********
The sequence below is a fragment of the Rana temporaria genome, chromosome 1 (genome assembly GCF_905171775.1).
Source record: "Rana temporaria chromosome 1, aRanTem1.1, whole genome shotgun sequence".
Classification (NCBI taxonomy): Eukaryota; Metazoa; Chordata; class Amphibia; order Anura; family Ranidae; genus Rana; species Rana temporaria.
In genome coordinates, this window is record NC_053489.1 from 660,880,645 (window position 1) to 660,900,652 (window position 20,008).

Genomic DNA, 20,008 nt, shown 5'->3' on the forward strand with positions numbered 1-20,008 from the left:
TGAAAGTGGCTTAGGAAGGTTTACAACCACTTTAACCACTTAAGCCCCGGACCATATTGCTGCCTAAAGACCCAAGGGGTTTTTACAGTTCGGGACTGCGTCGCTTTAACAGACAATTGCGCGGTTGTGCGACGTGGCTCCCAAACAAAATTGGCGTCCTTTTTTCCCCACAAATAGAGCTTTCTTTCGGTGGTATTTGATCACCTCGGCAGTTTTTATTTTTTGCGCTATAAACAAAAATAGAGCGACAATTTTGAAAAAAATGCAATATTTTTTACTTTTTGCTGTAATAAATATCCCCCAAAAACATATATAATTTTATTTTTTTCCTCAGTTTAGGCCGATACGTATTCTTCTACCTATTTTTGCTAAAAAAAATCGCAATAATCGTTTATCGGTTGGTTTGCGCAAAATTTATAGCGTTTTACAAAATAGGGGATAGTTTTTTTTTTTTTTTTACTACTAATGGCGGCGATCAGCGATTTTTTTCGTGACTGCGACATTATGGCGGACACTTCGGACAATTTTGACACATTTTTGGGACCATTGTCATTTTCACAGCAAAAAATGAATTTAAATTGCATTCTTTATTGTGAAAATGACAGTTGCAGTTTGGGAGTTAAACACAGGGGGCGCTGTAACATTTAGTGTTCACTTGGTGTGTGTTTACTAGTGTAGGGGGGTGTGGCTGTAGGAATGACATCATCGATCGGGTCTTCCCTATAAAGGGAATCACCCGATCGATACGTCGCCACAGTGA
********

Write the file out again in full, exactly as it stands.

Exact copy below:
The sequence below is a fragment of the Rana temporaria genome, chromosome 1 (genome assembly GCF_905171775.1).
Source record: "Rana temporaria chromosome 1, aRanTem1.1, whole genome shotgun sequence".
Classification (NCBI taxonomy): Eukaryota; Metazoa; Chordata; class Amphibia; order Anura; family Ranidae; genus Rana; species Rana temporaria.
In genome coordinates, this window is record NC_053489.1 from 660,880,645 (window position 1) to 660,900,652 (window position 20,008).

Genomic DNA, 20,008 nt, shown 5'->3' on the forward strand with positions numbered 1-20,008 from the left:
TGAAAGTGGCTTAGGAAGGTTTACAACCACTTTAACCACTTAAGCCCCGGACCATATTGCTGCCTAAAGACCCAAGGGGTTTTTACAGTTCGGGACTGCGTCGCTTTAACAGACAATTGCGCGGTTGTGCGACGTGGCTCCCAAACAAAATTGGCGTCCTTTTTTCCCCACAAATAGAGCTTTCTTTCGGTGGTATTTGATCACCTCGGCAGTTTTTATTTTTTGCGCTATAAACAAAAATAGAGCGACAATTTTGAAAAAAATGCAATATTTTTTACTTTTTGCTGTAATAAATATCCCCCAAAAACATATATAATTTTATTTTTTTCCTCAGTTTAGGCCGATACGTATTCTTCTACCTATTTTTGCTAAAAAAAATCGCAATAATCGTTTATCGGTTGGTTTGCGCAAAATTTATAGCGTTTTACAAAATAGGGGATAGTTTTTTTTTTTTTTTTACTACTAATGGCGGCGATCAGCGATTTTTTTCGTGACTGCGACATTATGGCGGACACTTCGGACAATTTTGACACATTTTTGGGACCATTGTCATTTTCACAGCAAAAAATGAATTTAAATTGCATTCTTTATTGTGAAAATGACAGTTGCAGTTTGGGAGTTAAACACAGGGGGCGCTGTAACATTTAGTGTTCACTTGGTGTGTGTTTACTAGTGTAGGGGGGTGTGGCTGTAGGAATGACATCATCGATCGGGTCTTCCCTATAAAGGGAATCACCCGATCGATACGTCGCCACAGTGA